The Ghana High Commission in Malaysia Initiative

The efforts at the Ghana High Commission in Malaysia are intended to create an enabling environment for expanded research collaboration between Ghanaian tertiary institutions and counterpart institutions in South-East Asia. Our efforts have targeted two main areas.

First, an effort is being made to improve information resources about Ghana. The High Commission is collecting and cataloguing publications, videos, and information resources about Ghana’s culture, economy, politics, and society. Given our restricted budget, we are forced to request, at no charge, publications from Development Partners, Ministries, Departments and Agencies(MDAs) in Ghana, and research institutions around the world. We are interested in publications about growth, investment, opportunities in tourism, agriculture, agribusiness, energy, etc., and success stories – testimonials of foreign and domestic investors. We are also trying to acquire copies of the major business laws, register of professional bodies, telephone directories, tourist guides, videos and maps. We encourage all who have an interest in building this library to contact the Ghana High Commission in Malaysia at:



High Commission of Ghana
14, Ampang Hilir
Off Jalan Ampang
55000 Kuala Lumpur
Malaysia
ghcomkl@tm.net.my

The second initiative by the High Commission is to bridge the research gap between science/engineering and public policy. We are focusing particularly on how to nurture collaboration between the universities in Malaysia and those in Ghana to engage in research activities in support of the emerging oil, energy, and biomedical science sectors in Ghana. I had an opportunity to discuss this initiative with Vice Chancellor, Professor Ghauth Jasmon and Dr. Evelyn S.H Khor, the Deputy Director(Internal Relations) International& Corporate Relations Officer(ICR) at the University of Malaysia on June 18, 2010. The consensus was that there is an opportunity for mutually beneficial collaboration between the universities in our two countries. Collaboration would include both faculty and student exchanges between Ghana and Malaysia. We also explored science and engineering scholarship opportunities for Ghanaian students. Details will be worked out by the leadership of the Universities in Ghana, scientists, and appropriate stakeholders from Ghana and Malaysia.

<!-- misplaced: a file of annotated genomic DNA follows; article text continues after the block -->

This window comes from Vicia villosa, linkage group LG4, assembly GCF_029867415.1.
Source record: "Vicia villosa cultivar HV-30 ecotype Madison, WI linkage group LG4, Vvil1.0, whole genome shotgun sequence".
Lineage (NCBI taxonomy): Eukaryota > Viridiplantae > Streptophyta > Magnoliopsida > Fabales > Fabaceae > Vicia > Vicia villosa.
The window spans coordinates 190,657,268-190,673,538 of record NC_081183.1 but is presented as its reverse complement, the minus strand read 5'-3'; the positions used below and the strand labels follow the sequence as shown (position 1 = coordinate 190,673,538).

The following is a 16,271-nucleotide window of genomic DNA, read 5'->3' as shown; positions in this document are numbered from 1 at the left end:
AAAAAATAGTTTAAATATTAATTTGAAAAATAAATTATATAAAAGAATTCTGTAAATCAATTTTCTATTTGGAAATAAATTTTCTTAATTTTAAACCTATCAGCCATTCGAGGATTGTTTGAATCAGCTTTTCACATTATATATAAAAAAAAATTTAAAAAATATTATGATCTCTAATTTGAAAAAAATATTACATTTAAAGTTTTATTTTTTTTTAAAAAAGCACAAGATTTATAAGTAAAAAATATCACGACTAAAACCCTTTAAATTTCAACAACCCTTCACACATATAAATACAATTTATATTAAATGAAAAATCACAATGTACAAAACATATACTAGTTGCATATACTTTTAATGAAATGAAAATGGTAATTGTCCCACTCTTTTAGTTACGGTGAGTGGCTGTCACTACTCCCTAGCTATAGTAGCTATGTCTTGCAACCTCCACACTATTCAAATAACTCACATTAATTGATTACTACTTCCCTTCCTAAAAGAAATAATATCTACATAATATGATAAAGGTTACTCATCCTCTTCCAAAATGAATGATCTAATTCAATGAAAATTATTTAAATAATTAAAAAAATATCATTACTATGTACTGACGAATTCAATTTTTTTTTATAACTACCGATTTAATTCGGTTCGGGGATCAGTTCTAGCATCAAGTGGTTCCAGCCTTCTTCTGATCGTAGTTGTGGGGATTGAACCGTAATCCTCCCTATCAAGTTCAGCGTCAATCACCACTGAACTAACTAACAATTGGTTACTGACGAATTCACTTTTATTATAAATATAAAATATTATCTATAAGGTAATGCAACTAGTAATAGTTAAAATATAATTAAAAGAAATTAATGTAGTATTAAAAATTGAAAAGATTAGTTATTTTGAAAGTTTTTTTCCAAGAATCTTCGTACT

I am also working towards establishing similar relations with the world-class oil and gas Academy of the University Malaysia Sabah and the Multimedia University at Cyberjaya.
I am optimistic about this emerging collaboration for several reasons: Activities in Ghana’s oil sector will lead to an increase in research in science and engineering. There is therefore solid institutional support for the proposed partnership. For example, Ghana’s most recent science policy document (2010) explicitly places emphasis on science-led economic development. In Malaysia, there are institutions such as the Oil and Gas Academy at the University Malaysia Sabah, that engages in advanced research and innovation in support of the oil and gas industry. Ghana and Malaysia share a long history of collaboration and Malaysia has made a strong commitment to South-South research collaboration with the UN-backed international centre for South-South cooperation in science, technology and innovation based in Kuala Lumpur. There are several public and private institutions that we plan to work with to put the proposed partnership on a sustainable basis.



Conclusion

In conclusion, I call on all citizens to support the strengthening of research ties between our universities in Ghana and those in other developing countries. This is not to deny the many benefits from partnerships between developed and developing countries. I am in total agreement with what Athar Osama wrote about South-South partnerships, “Ultimately, however, the true success of South-South research collaboration initiatives can only be measured by their ability to achieve sustainability beyond an initial period of enthusiasm and startup funding, deliver high quality and high-impact research, and solve challenging scientific problems of the South.” Today’s Ambassador must help define the framework to support sustainable South-South partnerships to achieve the ‘Better Ghana’ vision.